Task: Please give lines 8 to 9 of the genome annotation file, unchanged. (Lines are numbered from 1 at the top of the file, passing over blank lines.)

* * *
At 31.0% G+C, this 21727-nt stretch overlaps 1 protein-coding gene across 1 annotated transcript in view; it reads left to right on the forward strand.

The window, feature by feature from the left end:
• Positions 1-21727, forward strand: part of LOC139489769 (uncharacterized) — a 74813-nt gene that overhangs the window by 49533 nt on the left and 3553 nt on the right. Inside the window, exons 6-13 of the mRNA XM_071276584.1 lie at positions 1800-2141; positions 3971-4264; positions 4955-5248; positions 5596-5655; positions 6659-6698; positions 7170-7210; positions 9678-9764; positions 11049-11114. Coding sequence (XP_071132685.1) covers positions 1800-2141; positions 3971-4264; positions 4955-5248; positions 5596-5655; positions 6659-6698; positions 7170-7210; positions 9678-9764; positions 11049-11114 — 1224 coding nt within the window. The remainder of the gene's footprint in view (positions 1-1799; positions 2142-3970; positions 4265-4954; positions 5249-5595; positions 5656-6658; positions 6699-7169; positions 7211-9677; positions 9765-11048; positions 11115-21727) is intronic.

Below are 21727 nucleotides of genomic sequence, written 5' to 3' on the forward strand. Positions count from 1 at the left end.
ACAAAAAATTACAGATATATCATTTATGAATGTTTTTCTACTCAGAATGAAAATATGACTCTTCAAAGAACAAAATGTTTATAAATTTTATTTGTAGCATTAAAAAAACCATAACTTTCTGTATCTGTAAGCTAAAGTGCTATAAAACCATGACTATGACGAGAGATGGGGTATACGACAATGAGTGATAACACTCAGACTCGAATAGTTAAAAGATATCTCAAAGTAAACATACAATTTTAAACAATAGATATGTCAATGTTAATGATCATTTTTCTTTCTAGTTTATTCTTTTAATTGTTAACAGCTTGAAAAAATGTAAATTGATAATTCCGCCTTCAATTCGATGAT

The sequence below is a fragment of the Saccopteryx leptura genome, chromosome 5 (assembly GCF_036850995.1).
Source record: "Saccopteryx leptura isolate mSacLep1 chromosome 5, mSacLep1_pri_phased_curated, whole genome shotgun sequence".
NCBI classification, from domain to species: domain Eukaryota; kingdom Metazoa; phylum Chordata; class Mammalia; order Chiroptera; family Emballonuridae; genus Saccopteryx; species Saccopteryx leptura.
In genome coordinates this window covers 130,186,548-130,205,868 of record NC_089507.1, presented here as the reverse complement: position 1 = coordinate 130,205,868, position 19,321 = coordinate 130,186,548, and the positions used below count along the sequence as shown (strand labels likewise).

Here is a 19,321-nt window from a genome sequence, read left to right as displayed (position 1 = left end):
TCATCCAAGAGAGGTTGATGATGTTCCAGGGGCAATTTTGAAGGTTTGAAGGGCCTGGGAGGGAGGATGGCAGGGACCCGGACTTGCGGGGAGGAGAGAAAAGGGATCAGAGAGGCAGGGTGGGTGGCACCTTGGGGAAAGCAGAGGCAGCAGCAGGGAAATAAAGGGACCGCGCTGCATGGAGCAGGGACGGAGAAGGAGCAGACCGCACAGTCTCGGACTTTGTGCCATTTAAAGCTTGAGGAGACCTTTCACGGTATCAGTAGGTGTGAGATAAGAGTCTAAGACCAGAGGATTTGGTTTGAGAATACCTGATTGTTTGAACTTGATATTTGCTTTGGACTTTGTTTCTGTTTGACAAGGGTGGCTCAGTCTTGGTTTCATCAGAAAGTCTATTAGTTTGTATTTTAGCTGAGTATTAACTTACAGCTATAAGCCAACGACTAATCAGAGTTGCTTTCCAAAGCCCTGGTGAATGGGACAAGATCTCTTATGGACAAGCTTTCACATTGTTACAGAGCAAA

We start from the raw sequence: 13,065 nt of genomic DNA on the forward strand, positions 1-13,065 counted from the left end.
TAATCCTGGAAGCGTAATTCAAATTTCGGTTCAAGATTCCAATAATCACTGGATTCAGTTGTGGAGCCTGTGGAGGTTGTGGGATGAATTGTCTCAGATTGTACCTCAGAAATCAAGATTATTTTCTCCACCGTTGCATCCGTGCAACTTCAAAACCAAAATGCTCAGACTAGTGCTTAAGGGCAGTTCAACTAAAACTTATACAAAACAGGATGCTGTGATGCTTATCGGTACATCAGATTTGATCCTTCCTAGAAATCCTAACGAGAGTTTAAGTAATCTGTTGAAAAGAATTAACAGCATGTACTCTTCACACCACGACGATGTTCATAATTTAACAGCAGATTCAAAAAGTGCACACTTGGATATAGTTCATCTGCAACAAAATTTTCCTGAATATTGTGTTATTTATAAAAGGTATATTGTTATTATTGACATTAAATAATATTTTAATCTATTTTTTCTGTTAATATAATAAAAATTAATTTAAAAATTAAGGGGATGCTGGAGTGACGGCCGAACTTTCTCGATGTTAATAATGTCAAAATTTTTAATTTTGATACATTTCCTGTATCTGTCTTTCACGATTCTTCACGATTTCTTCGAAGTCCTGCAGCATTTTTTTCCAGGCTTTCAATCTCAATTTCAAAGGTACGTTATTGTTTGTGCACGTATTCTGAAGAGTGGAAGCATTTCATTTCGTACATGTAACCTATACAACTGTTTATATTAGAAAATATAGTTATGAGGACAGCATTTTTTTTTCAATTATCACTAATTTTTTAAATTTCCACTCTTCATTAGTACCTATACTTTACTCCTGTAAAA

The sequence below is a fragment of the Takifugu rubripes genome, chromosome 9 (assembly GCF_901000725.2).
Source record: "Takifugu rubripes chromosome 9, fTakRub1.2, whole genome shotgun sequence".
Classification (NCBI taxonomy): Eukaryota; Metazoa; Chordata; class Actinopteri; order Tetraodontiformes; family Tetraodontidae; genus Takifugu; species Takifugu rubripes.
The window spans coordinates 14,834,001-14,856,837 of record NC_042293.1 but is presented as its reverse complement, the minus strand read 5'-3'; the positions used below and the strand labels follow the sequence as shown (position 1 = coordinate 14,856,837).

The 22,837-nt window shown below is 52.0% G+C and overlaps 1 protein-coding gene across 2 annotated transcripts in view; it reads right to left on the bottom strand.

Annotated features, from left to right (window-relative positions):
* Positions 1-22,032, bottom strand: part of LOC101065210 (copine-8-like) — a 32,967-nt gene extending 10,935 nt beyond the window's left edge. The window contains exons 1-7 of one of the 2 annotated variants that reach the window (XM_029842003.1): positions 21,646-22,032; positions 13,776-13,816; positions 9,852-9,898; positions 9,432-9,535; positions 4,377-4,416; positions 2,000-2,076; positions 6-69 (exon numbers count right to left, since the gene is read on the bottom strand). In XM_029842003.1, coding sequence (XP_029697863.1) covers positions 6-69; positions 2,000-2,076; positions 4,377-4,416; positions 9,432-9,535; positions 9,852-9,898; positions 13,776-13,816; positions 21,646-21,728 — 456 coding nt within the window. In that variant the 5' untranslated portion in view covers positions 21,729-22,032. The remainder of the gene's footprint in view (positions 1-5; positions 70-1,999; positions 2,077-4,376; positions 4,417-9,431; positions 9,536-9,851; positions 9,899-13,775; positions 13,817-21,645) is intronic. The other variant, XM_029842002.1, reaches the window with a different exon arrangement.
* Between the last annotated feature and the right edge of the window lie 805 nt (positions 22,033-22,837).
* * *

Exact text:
NCBI classification, from domain to species: domain Eukaryota; kingdom Metazoa; phylum Chordata; class Mammalia; order Chiroptera; family Emballonuridae; genus Saccopteryx; species Saccopteryx leptura.
In genome coordinates this window covers 130,186,548-130,205,868 of record NC_089507.1, presented here as the reverse complement: position 1 = coordinate 130,205,868, position 19,321 = coordinate 130,186,548, and the positions used below count along the sequence as shown (strand labels likewise).